Seasonal Affective Disorder: What You Should Know

The Holiday Season is known by many as a happy time. If you look around this time of year, more often than not you’ll find pictures of smiling faces, the sound of laughter on the radio, and episodes of television full of cheer. But for many others, the holiday season is the beginning of a time of low energy, difficulty sleeping, and major depression.

cold grey weather

Photo Credit

Seasonal Affective Disorder–the clinical term for seasonal depression–is a common occurrence in America, with over three million unique cases being reported each year. First formally recognized in 1984, Seasonal Affective Disorder is currently classified by the Diagnostic and Statistical Manual of Mental Disorders (DSM-5) as a recurrent major depressive disorder. As such, symptoms often include—but are by no means limited to—the feeling of hopelessness or worthlessness, having problems with sleep or appetite, and frequent pervasive depression, often punctuated by thoughts of death or suicide. Interestingly, however, the symptoms are brought on in autumn and often persist through the end of winter.

According to the Mayo Clinic, the specific cause of Seasonal Affective Disorder remains unknown. Theories range from a serotonin deficiency brought on by a drop in sunlight, to an imbalance in melatonin levels causing instabilities in mood, to a simple misalignment of your body’s circadian rhythm leading to an unstable sleep schedule and the feelings of depression that result. Regardless of the cause, the impact is far-reaching and tends to become widespread in more extreme latitudes.

Although the cause of the disorder remains unknown, diagnosis and treatment are well-known and effective. Seasonal Affective Disorder manifests in a number of ways unique from a typical depression diagnosis, including a hypersensitivity to rejection and a heavy, weighted feeling in the limbs. This, along with the unique timing of the disorder, has given clinicians the tools they need to effectively identify those who suffer from SAD, which in turn allows psychologists to properly address the issue.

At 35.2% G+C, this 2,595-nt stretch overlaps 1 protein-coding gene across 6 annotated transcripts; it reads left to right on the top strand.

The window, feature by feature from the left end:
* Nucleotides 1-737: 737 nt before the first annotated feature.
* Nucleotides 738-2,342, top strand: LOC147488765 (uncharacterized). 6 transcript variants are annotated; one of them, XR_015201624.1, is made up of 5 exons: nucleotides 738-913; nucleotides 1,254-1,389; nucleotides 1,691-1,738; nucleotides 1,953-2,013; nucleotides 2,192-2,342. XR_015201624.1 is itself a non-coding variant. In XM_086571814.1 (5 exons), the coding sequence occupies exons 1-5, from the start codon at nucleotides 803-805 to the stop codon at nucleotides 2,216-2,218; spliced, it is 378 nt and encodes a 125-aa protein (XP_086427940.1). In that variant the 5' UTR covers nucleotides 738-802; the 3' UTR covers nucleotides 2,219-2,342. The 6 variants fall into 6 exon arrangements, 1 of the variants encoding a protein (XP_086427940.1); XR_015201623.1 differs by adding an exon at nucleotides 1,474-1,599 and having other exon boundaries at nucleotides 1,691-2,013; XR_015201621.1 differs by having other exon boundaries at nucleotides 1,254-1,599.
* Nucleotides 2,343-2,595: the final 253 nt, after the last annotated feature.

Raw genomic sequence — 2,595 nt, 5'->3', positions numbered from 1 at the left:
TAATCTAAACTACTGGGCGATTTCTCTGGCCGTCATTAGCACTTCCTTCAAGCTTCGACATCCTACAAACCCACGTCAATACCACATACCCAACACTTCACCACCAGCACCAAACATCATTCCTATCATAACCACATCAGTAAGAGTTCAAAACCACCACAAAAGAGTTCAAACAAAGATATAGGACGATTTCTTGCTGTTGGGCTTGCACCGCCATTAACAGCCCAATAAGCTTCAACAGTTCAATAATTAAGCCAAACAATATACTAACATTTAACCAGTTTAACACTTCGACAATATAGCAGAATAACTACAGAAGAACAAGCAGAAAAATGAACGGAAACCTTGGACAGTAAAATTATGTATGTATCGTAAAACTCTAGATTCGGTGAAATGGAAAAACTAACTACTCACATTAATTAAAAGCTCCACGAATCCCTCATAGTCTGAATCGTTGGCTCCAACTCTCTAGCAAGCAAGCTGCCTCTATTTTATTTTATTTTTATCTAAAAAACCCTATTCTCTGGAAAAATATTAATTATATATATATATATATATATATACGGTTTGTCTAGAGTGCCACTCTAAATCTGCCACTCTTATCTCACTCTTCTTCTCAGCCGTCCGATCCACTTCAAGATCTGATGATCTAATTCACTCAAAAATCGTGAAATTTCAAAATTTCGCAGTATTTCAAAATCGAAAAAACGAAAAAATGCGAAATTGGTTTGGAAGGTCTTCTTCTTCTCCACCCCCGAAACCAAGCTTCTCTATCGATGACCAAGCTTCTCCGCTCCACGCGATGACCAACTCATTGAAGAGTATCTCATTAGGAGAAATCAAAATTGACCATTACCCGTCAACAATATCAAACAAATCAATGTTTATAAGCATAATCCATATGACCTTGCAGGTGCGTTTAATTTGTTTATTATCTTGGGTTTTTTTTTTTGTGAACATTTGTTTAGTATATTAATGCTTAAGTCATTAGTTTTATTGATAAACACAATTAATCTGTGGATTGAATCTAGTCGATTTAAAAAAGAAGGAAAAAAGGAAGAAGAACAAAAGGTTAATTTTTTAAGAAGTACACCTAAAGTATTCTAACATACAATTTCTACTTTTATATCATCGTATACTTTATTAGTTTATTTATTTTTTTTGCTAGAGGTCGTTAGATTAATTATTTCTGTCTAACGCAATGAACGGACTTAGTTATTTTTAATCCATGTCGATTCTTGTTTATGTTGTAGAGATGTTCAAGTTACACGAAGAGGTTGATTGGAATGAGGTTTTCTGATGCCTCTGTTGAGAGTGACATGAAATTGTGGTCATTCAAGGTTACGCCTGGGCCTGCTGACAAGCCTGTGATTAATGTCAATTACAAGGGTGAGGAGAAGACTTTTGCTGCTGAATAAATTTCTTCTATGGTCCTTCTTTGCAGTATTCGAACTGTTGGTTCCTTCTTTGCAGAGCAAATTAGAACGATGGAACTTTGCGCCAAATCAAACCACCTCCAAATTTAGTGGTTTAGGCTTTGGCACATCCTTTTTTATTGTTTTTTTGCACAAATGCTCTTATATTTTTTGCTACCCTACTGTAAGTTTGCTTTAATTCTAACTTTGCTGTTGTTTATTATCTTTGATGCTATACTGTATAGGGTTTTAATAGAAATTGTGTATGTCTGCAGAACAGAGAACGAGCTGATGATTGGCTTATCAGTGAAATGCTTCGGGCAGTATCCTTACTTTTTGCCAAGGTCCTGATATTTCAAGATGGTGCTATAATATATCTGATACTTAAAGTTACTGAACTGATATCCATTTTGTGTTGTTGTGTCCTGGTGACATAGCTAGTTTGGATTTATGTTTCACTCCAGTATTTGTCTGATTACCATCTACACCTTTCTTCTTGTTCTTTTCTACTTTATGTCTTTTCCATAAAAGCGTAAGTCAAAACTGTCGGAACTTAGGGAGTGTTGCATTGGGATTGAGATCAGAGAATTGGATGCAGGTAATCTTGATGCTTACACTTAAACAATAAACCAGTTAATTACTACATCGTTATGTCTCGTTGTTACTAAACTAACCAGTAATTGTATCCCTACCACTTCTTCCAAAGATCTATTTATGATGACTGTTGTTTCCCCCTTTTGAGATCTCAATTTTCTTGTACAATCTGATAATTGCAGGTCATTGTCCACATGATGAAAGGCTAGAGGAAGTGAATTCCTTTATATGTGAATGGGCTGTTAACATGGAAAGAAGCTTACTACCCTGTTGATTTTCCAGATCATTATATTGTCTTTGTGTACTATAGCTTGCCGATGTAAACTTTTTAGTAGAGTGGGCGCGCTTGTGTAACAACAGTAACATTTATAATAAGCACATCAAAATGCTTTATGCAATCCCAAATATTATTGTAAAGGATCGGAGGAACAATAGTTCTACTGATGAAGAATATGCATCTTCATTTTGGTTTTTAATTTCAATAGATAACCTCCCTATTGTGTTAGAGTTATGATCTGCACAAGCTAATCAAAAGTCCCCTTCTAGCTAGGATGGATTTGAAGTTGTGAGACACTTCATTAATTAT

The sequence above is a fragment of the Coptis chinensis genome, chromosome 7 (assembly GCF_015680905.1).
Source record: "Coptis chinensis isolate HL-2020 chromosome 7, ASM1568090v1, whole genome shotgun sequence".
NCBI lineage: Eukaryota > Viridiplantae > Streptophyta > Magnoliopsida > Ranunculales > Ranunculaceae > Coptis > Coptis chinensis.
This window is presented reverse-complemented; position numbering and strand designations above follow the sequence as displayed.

Treatments of SAD tend to line up with the treatment of depression in general, including talk therapy and medication. However, due to the theories regarding the cause of Seasonal Affective Disorder, a novel solution has presented itself in the form ofphototherapy, in which a light therapy box is used to expose your body to wavelengths of light that mimic the sun. According to the Mayo Clinic, exposure to such wavelengths of light seems to reverse many of the symptoms of SAD. Though research on the subject is limited, it appears to be an effective solution for many who suffer from seasonal depression.

Whatever the treatment, the important thing is to know that you’re not alone, and that treatments exist. If you suffer from seasonal depression, it is possible that you have Seasonal Affective Disorder, and you don’t have to suffer alone. Contact us with any questions you may have. We’re here to help.

 

Citations:

http://www.mayoclinic.org/diseases-conditions/seasonal-affective-disorder/basics/causes/con-20021047

https://www.gstatic.com/healthricherkp/pdf/seasonal_affective_disorder.pdf